Cape Breton's Magazine

> Issue 35 > Page 20 - Dan Alex MacLeod "I Moved Houses"

Page 20 - Dan Alex MacLeod "I Moved Houses"

Published by Ronald Caplan on 1983/12/1 (396 reads)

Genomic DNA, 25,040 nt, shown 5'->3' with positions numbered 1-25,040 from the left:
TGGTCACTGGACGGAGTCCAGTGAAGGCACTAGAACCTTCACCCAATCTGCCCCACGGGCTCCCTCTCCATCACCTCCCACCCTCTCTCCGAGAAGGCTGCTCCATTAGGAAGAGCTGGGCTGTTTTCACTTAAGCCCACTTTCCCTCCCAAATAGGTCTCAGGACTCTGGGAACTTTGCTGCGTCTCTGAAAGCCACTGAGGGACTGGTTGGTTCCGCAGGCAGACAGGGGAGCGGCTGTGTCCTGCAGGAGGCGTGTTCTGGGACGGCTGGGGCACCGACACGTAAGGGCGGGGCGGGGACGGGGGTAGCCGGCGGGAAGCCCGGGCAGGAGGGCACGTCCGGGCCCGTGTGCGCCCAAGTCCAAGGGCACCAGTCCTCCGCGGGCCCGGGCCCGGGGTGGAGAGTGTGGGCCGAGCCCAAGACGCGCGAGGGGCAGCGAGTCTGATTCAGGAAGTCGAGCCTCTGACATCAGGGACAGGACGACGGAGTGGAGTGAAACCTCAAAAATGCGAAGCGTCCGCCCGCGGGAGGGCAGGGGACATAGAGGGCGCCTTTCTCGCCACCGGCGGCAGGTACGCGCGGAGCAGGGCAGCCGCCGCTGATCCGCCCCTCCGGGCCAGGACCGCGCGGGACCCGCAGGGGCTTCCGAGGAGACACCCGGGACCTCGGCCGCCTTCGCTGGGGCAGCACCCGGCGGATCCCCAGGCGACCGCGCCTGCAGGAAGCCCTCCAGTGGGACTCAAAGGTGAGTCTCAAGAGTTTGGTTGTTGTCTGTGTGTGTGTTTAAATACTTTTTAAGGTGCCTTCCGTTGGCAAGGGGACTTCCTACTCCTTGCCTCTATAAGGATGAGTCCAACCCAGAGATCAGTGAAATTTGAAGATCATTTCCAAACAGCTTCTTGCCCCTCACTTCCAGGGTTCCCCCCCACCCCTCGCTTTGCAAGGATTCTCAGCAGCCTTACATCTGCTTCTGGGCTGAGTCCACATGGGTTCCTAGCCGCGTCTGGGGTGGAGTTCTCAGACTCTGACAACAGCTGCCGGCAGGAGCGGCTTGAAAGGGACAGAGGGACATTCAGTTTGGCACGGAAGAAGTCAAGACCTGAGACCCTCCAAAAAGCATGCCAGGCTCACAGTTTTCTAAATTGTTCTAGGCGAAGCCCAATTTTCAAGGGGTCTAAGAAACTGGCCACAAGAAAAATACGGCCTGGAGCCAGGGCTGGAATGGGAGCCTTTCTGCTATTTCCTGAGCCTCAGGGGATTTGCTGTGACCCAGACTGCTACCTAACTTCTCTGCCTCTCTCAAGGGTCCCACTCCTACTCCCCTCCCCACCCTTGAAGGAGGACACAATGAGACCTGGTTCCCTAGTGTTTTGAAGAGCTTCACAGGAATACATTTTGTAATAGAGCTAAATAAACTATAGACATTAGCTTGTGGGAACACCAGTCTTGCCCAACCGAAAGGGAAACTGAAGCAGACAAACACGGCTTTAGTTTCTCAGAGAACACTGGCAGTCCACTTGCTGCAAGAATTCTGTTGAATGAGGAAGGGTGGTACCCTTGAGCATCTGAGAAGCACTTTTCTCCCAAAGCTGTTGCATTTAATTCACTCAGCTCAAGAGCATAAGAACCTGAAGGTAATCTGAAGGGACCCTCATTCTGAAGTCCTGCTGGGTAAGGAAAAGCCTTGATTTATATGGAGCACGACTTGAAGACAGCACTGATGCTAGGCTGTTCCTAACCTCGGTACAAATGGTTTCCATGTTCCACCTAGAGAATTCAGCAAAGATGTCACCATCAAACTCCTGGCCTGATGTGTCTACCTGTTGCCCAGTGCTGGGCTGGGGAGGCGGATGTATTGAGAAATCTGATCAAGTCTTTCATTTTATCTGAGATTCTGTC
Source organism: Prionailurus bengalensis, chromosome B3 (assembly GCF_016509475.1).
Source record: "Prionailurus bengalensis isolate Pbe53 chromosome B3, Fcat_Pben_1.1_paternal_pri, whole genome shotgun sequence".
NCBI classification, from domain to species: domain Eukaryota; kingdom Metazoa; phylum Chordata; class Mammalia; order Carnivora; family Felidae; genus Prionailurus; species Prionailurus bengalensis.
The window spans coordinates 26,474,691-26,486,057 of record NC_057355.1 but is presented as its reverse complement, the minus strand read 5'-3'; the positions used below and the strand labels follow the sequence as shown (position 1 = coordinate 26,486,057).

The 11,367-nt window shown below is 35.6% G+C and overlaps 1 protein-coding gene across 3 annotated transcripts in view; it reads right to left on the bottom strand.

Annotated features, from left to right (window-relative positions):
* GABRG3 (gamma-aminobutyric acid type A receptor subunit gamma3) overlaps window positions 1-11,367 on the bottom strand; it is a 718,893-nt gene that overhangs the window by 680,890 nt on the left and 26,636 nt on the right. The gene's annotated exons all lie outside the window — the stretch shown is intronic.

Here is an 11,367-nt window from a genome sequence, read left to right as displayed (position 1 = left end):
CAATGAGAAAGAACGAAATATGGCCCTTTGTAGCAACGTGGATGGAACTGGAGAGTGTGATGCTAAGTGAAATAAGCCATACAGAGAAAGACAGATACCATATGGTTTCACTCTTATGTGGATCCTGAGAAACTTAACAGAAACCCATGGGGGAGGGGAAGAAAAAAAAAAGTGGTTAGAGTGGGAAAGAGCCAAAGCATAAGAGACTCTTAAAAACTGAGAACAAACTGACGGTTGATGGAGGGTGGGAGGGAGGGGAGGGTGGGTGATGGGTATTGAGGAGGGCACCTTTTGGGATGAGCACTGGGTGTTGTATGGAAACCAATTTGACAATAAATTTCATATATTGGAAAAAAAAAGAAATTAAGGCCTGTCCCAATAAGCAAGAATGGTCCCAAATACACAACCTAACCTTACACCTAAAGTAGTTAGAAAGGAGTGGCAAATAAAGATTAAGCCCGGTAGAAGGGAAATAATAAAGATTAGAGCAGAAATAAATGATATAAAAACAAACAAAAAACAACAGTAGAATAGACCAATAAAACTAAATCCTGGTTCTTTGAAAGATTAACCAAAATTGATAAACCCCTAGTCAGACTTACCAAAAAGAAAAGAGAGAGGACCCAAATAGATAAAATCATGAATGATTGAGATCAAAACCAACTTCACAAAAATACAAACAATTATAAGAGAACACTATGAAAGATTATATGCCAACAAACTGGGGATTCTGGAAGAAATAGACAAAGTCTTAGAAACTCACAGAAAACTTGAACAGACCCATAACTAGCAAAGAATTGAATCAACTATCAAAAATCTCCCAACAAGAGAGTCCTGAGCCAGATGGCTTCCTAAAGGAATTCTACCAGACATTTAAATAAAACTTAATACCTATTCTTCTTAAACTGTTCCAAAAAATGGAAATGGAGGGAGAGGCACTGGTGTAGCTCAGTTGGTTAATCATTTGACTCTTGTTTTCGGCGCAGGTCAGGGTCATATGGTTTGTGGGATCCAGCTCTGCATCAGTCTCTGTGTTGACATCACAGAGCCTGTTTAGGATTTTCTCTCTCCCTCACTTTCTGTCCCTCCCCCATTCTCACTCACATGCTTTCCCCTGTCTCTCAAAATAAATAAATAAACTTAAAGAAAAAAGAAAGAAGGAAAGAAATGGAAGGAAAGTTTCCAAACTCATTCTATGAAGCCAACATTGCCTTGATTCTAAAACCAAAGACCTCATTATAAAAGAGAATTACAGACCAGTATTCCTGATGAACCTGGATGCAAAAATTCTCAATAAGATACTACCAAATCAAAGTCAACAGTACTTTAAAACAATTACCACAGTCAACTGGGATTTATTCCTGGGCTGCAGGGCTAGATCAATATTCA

Sandy MacLean CONTINUED FROM INSIDE FRONT COVER claps his hands.) The eye started to heal up, and never never again any trouble. (He didn't put any medicine on it?) Oh, no. Just hands. The seventh son will do that. (Is there anything else the seventh son will do?) Not that I know of. (There was a fellow north of Smokey, a Mines fellow. And many people swear that he could cure. He used to come and--it was a little different. He used to put a coin in the water....) I saw that done here. My grandfather would do that. As a rule, an English coin, you know, like our quarter, it was 24 cents in our money at that time-- was the best that he saved for the like of that. That is, an old quarter or half dol? lar. He'd get a bowl there. And he'd go down to the brook. And he'd take it up a- gainst the stream. Whatever he was saying, he'd put the coin around. I don't know what he'd say, and I never learned it. But my aunt learned it from him. He put the coin around. And then he'd let it drop. Then he'd come up and he'd put it on the back of your neck--he was saying something then, you know. I never heard him. He wouldn't talk it out loud; he'd rub it un? der here (under your chin), then you'd hold your hands on both hands (on the palms), he'd put his fingers down (he'd put his fingers down and let them hang, yes)--and he'd give you a slam across the face. Give you a slashing over the face. (Slap you with his fingers in the face?) Well, he wouldn't touch your face, but the water would go off them onto you. Then he'd go out, and there was a stone out there, and he'd start, whatever he was say? ing, pouring that water on the stone. I saw the coin sticking to the bottom of that dish. You'd have to pick it off it. Stuck right to the dish. (I see, the whole time the coin remained in the dish.) Oh, yes. And he finished up. At last he'd come in, and he'd struck the bowl like that and the coin was stuck right to the bottom. You'd have to pick it out of it. (Well, what was this for? He'd do it on the back of your neck, under your chin, and on both hands....) And then slop it in the face. (A certain time of the year?) No, didn't matter when. I saw a MacKinnon from over here--he had a horse. When the horse would be eating, he'd choke, choke, choke. And he couldn't eat at all. Take a bit and it'd choke him. He knew that my grandfa? ther had something. He drove, put him in the wagon. Willow tree, big willow tree there--he tied him there and he came in. And he told my grandfather. Oh well, yes. So he got the silver, put it in the dish, went down, picked up the water, dropped this silver, came up--he put it on the horse. Back of the ears and up underneath his chin, down to the tail, to the butt. He went then and he poured the water out. He came in. Jesus, after a little, the horse shook himself. MacKinnon went with the horse. Cleared away at eating--there was nothing wrong. (When he would do it on a person, when he would do it to you--what was the reason?) Oh, you'd be sickly. Out of order complete? ly. Just kind of sick. In Gaelic they call that the Galar Dubh--the Black Disease. And I asked my grandfather, "How is it that some people were doing that on you?" And he said, "A person that loved you with his heart, and detested you with his eyes-- he'd do it." (Make you sick?) Yes. My grandfather was bom in the Isle of Rum, in Scotland. He was three years of age when he landed here. That was in 1826. They landed in Mulgrave, spent the first winter there. They were going to land in Buenos Aires, South America. And their way coming, there was a boat caught up to them. Asked them what they were doing. Told them they were going to land. "No, no," he said, "you'd better not. They're all cannibals in this country here, and you'll get killed before you'll get to shore." So they changed their course, they came in in Mulgrave, and spent the first week. Oh, there were quite a few of them came. My grandfather, his father and his mother, his uncles. My great-grandfather then ap? plied to Ottawa, and he got a grant of 200 acres of land--this is part of it--he got the grant, it was put on record, probated, you know. Then, when my great-grandfather was dying, he willed the property to the fellow came over with my grandfather, Alex? ander- -my grandfather and my granduncle, Lauchie, he willed the 200 acres to them. We have--what is it now?--1/3 of 200. 66 2/3 acres apiece. My grandfather came over this part of it, and my granduncle had the next one, and my granduncle, Sandy, had the lower part. Then my grandfather went down to Middle River, and he married a Finlayson woman from Middle River-- they're partly Swede, you see, there's some Swede in me. And when my father was going to be bom, she went down home--my father was born in Middle River, Victoria County, not here. Then came back after a- while. Grandfather was up making a clear? ing here, putting up a log house, and busi? ness like that. Started out from there till they cleared what's clear here today. They worked hard. Stxamping, and setting the stumps afire then. Then spreading the ashes, sowing grain. And things would grow, I guess, good, then. The ground in good shape, and the ashes and all that. So it came to what it is today. MJjM Parks ?? T' Canada Pares Canada ALEXANDER GRAHAM BELL NATIONAL HISTORIC PARK Open Daily Year Round Winter Schedule: 9 am. - 5 p.m. 3 MAJOR EXHIBIT AREAS: Bell the Man Bell the Experimenter Hydrofoil Hall GUIDE SERVICE AVAILABLE Baddeck N.S. Canada
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